A clear path to retirement, ideally to finish work in the next 5 years. Confidence that they have the funds to do this and live a comfortable life outside of a major city. Had embarked on downsizing family home, but unclear on how to manage surplus funds.

What they wanted from us / the advice process

  • Would like to plan out retirement in the next 12 months
  • Ability to provide assistance to children
  • Understanding of the options to cut tax bill
  • Understanding of the options available to them in terms of strategy and a plan to execute

What success looks like for them

  • Investments growing faster than the cost of living
  • Comfortable retirement
  • Being smart around government benefits
  • Feeling financially secure

What money strategy they were following before we went through the planning process
No clear strategy, holding large amounts of cash and some term deposit investments.

What money strategy do they choose to pursue from our planning work
Putting in place a strategy to retire in 1 year, maximising super contributions, setting up a new investment account and investing excess cash above emergency fund into shares.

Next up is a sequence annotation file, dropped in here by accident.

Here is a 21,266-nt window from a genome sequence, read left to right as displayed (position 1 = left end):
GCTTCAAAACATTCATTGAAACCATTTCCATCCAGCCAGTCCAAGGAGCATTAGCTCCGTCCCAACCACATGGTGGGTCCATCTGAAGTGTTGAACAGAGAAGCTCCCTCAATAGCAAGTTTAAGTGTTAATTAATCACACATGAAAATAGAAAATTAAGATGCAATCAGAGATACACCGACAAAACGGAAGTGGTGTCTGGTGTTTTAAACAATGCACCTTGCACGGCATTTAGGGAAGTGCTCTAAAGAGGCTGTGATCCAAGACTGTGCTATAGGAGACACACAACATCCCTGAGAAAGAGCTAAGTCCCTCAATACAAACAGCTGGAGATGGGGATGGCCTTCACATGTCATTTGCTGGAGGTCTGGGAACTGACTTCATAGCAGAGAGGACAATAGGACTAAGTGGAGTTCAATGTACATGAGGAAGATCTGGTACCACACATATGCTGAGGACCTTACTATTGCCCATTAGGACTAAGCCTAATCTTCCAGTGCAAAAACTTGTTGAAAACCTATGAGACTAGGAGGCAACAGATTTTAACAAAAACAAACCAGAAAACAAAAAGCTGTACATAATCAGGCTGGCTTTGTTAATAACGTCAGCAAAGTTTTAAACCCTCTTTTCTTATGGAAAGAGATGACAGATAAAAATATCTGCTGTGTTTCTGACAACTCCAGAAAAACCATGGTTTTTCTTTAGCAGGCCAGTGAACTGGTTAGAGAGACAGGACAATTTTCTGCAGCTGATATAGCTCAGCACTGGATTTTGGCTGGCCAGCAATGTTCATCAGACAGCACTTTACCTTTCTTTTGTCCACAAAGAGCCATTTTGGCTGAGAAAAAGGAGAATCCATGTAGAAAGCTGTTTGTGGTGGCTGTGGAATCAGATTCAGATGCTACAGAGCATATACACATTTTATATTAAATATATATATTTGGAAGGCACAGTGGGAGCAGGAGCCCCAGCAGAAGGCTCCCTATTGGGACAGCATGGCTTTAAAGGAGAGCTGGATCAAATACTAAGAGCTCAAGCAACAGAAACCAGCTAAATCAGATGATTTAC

Key benefits of going through the process
Clear strategy around managing super and utilising the tax benefits of concessional contributions with a plan to retire early. Setting up a plan for building wealth outside super by opening an investment account with a clear path on when and where to invest.

Value of advice after all advice fees year one: $24k
Year 20 upside after advice fees: $1.3m

If this story resonates and you want to chat about how to get these sorts of results, you can book an intro call here.

Giving update of the week
This week a couple of our amazing clients settled on their first investment property, and we’ve celebrated by providing 365 days of shelter to underprivileged people in India, as part of our ongoing commitment to make a difference in the lives of our clients and simultaneously make an impact on our world through our partnership with B1G1 (Buy 1 Give 1). You can check out more information about our giving here.

Money Hack of the week: How to ensure a fund has an ethical portfolio.